Why donation not made via cheques but in cash, judge asks Ahmad Zahid's counsel

KUALA LUMPUR (Sept 14): High Court Judge Datuk Collin Lawrence Sequerah (pictured), who presided over Datuk Seri Dr Ahmad Zahid Hamidi’s trial today, queried the defence team why the purported donation in millions of ringgit from Yayasan Al-Bukhari to Yayasan Akalbudi was not made via cheques, but in cash.

The question was posed to Ahmad Zahid’s lead counsel Hisyam Teh Poh Teik when he was arguing why the 27th money-laundering charge against the accused must fall.

Judge Sequerah: All this cash meant to be a donation from Yayasan Al-Bukhari to Yayasan Akalbudi? Wouldn’t it be easier to write a cheque. Why brought a bagful of cash?

Hisyam: That’s our complaint, My Lord. The prosecution did not investigate it. The answer can only come from Yayasan Al-Bukhari.

“We asked the investigating officer, but the investigating officer never investigated. Because there was no investigation, we cannot say the cash was proceeds from an unlawful activity, unless and until they investigate, and unless and until they call a witness from Yayasan Al-Bukhari before My Lord and give evidence.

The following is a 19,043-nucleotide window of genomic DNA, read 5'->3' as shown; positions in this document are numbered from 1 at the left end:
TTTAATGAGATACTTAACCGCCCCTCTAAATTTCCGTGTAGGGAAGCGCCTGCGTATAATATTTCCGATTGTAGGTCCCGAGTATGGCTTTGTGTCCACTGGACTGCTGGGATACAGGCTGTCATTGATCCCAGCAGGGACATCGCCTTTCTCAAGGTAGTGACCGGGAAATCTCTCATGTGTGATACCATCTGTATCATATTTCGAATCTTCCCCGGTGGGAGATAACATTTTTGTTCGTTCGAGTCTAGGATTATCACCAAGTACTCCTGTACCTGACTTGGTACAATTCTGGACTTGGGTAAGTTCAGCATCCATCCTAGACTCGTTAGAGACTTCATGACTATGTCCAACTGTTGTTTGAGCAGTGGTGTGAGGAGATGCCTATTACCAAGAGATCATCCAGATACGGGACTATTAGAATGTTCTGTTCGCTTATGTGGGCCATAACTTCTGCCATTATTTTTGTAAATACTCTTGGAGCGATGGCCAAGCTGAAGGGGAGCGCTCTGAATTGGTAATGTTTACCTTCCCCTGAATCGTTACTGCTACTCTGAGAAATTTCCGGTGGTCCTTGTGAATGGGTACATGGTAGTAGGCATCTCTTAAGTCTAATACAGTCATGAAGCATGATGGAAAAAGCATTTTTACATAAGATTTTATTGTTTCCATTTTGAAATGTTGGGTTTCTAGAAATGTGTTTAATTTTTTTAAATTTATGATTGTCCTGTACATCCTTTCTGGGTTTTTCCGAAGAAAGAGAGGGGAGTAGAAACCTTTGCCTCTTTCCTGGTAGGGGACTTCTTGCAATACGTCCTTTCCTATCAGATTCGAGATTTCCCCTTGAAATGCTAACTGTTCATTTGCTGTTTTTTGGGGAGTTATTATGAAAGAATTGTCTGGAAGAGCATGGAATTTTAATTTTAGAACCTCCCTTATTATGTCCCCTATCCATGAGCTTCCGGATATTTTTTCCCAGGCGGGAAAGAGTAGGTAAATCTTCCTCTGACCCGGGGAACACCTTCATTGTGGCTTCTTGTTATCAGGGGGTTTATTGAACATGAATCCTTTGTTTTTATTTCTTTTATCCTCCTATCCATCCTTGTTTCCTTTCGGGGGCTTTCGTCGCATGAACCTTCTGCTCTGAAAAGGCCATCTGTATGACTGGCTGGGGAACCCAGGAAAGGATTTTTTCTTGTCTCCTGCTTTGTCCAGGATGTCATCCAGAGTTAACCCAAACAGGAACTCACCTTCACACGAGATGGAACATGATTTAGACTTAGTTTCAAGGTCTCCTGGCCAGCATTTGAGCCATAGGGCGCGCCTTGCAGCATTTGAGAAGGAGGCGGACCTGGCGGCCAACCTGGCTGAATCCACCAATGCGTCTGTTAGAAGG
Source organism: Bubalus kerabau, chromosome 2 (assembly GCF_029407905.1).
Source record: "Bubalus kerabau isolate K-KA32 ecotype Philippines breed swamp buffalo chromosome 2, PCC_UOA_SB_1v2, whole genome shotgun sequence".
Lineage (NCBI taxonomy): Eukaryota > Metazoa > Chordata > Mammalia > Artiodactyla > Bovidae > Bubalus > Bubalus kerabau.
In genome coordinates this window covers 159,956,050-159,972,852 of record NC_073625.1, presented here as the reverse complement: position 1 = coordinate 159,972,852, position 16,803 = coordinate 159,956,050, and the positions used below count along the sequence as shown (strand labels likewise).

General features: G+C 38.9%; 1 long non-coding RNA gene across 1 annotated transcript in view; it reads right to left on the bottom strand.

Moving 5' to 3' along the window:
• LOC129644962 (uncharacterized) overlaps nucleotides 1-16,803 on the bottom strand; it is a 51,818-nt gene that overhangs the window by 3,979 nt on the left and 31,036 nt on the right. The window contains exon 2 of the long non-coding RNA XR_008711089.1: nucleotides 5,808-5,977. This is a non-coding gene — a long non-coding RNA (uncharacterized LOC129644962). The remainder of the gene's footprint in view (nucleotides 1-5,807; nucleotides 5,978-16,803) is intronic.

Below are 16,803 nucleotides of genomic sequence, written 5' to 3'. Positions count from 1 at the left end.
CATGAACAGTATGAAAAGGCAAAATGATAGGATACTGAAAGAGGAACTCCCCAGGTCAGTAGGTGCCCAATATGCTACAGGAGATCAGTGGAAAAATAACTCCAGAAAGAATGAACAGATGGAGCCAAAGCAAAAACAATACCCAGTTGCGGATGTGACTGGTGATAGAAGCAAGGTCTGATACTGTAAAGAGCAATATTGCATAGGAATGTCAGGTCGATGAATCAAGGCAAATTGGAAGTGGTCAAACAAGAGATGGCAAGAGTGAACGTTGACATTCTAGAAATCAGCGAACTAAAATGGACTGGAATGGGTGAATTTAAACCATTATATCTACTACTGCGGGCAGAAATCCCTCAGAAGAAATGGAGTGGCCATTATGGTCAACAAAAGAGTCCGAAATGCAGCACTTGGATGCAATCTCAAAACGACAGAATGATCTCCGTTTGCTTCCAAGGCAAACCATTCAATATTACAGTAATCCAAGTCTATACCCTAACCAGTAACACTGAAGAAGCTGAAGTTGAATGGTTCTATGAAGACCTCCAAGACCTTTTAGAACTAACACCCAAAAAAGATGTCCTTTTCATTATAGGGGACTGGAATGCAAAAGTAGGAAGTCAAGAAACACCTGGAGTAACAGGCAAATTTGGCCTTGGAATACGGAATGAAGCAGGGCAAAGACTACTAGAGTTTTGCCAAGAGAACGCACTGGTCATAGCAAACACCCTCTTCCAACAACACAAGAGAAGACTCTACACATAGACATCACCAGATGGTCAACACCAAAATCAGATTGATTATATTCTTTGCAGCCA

“No investigation, whatsoever. Because there was no investigation, [we] cannot say these were illegal proceeds, so the charge falls. To conclude, we challenge and invite the prosecution to show us evidence that Yayasan Al-Bukhari never donated,” he added.

On July 27 last year, a witness, Omar Ali Abdullah, testified that the money changer who allegedly laundered money on behalf of Ahmad Zahid told the court that the former deputy prime minister asked him to help deposit welfare donations into the accounts of charity body Yayasan Akalbudi.

The 81st prosecution witness said several men from Yayasan Al-Bukhari would contact and then meet him at various locations.

He said that when he received the first call from someone he did not know and asked him to meet on the ground floor of the Fahrenheit plaza here, the man passed him a luggage bag filled with cash.

Ahmad Zahid, 68, is facing 47 charges — 12 of criminal breach of trust (CBT), eight of corruption and 27 of money laundering — involving tens of millions of ringgit belonging to Yayasan Akalbudi.

As for the 26th money laundering charge, Ahmad Zahid is accused of having committed the offence by allegedly being engaged directly in a transaction involving proceeds from a lawful activity by giving instructions for the purchase of two property lots using a RM5.9 million cheque issued by law firm Messrs Lewis & Co.

The defence will continue its submissions tomorrow.

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